Jax loves going to ballet too. He's enamored with his big sister, so he just follows her with his eyes. And he LOVES it when we get to dance with Ava. He smiles and giggles... and drools. As if he didn't already have enough saliva leaking out of his mouth, his new trick creates even more! He's blowing raspberries now. But it's not your typical raspberry (if there is such a thing). Sure, he gets his tongue out there some of the time, but more often, he does this weird thing with his lips. He pushes them together and blows until he gets the desired effect: a spray of spit, the raspberry noise, a laugh from his sister... It's pretty darn cute! I don't even mind that most of the time he blows them right in my face.

Wednesday, October 8, 2008

My To-DID list

I am so busy! It's every mom's motto. And for us, it's good, because my being busy means business is good. It's really good. As a matter of fact, it's great! Orders for signs, wall stickers, tutus and bows have been coming in on a daily basis. Orders mean money and money means we get to eat. Alright, it's not that drastic, actually we're saving up the money my business brings in for Christmas and to send Andy to China next summer. I just need a break from him, so I figure sending him to roam amongst 1.6 billion people is just the ticket. Okay, that's not true. Actually, he has the opportunity to go to China for two weeks with a group from the Engineering college to study some of the amazing structures the country houses.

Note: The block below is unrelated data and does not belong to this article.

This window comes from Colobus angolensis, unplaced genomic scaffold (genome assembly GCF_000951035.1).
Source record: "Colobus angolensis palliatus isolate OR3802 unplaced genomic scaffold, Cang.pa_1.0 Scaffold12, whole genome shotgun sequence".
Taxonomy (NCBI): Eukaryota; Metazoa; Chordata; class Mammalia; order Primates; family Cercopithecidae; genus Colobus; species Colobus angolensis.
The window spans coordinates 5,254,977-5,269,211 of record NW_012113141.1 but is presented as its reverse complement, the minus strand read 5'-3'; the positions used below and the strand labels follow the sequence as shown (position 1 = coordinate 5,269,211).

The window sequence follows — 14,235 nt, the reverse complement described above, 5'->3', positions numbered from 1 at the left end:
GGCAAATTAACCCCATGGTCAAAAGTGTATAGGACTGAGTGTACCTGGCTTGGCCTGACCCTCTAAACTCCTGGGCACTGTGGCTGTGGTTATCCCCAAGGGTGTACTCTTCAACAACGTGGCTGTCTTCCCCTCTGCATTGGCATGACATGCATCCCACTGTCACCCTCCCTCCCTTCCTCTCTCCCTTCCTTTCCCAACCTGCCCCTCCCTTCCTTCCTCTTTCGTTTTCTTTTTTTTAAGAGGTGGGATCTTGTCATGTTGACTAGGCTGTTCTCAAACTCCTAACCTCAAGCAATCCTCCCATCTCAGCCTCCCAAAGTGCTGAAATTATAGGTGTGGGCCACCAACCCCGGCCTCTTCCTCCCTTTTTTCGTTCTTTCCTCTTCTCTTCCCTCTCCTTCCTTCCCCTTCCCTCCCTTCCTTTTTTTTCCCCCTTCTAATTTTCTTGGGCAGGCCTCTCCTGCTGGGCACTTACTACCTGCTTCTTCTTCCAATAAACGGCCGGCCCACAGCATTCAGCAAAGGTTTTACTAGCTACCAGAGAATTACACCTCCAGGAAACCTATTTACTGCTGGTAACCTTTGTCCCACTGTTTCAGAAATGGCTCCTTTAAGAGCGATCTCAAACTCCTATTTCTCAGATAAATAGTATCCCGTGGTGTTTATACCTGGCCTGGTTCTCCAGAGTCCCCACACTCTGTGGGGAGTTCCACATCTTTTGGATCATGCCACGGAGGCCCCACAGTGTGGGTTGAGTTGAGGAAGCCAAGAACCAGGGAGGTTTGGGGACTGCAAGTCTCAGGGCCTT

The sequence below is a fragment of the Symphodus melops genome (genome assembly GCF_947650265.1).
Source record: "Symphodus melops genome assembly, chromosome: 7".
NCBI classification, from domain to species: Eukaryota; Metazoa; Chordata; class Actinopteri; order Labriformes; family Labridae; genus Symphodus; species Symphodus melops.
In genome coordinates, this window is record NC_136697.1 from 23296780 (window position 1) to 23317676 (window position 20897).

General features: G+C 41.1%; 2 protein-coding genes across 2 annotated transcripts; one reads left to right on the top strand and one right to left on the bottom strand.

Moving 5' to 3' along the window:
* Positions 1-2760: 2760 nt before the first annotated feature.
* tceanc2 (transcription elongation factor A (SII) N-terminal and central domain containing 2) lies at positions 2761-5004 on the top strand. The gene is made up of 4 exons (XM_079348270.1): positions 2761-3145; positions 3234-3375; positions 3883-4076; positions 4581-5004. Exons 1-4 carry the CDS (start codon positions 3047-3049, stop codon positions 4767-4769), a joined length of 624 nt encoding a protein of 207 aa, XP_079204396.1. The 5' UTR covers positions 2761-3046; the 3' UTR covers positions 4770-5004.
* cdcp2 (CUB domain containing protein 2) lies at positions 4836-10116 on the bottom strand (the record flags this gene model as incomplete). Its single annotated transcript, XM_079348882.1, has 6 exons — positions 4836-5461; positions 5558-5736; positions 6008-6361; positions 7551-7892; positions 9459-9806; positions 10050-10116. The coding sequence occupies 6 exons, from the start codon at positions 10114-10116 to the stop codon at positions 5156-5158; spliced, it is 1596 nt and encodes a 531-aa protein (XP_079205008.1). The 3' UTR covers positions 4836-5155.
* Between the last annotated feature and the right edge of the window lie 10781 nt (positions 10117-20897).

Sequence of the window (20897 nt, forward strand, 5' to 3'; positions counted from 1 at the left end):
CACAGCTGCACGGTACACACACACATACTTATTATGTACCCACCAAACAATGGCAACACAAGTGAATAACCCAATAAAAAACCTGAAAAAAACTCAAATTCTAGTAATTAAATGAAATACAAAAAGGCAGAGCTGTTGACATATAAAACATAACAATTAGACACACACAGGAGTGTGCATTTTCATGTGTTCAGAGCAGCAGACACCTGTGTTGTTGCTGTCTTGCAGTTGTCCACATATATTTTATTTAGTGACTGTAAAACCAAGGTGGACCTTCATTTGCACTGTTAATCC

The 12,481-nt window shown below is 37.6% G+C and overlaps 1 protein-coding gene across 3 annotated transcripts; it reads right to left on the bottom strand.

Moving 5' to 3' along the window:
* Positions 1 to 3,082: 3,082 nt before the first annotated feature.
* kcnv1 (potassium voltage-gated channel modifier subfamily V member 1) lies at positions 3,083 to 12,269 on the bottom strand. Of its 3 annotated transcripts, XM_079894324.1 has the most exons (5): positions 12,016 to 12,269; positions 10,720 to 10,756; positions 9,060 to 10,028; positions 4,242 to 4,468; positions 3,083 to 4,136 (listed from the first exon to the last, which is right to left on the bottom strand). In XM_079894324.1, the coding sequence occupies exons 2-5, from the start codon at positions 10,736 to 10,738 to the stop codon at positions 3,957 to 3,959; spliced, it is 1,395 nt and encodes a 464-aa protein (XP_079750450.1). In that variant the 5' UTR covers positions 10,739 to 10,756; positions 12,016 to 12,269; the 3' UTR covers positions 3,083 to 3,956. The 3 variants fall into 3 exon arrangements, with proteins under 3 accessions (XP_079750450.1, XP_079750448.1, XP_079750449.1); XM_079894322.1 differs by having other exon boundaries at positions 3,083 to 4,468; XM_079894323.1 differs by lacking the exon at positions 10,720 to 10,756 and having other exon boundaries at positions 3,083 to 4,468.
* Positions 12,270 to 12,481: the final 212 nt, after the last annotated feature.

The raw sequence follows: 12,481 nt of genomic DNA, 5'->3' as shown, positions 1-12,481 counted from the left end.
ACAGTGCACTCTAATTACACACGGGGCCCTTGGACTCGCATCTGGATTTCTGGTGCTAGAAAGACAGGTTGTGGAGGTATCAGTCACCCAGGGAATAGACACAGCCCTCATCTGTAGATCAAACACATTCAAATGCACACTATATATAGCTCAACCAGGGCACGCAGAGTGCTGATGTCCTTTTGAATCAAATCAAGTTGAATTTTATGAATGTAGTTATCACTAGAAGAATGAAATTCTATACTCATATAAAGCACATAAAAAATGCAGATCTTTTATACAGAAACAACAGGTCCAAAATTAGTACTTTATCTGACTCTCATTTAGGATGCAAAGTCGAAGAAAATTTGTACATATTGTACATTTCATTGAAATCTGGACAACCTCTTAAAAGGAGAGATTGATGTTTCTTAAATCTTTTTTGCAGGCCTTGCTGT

Anyway, back to the crazy schedule. I've been going to bed late every night for the past week, but when I lay down it's not just my head hitting the pillow. I bring with me a TON of guilt. I feel guilty because I had to spend time, while the kids were awake, working (read past blogs about my guilt issues) and I feel guilty for everything I didn't do. I have big plans for every day, I even make a list in my head. But at the end of the day, when I mentally check things off, I realize how few checkmarks I make. So, I roll those things over to the next day, and the next day... and the next. Un-checkmarked tasks just rollin', rollin', rollin' through my head... making me a bit crazy. There are three loads of unfolded laundry sitting in my living room right now. My refrigerator needs to be cleaned out. Our room looks like a 2 1/2-year-old ran through it. Oh wait, one did. Ava's room needs curtains. Jax's room needs vinyl. The list goes on...

Tonight, as I was lamenting out loud about all I hadn't accomplished, Andy reminded me of something President Monson said at General Conference this weekend. Basically, loads of laundry will always be there, even in 20 years. Instead of worrying about the laundry, enjoy now!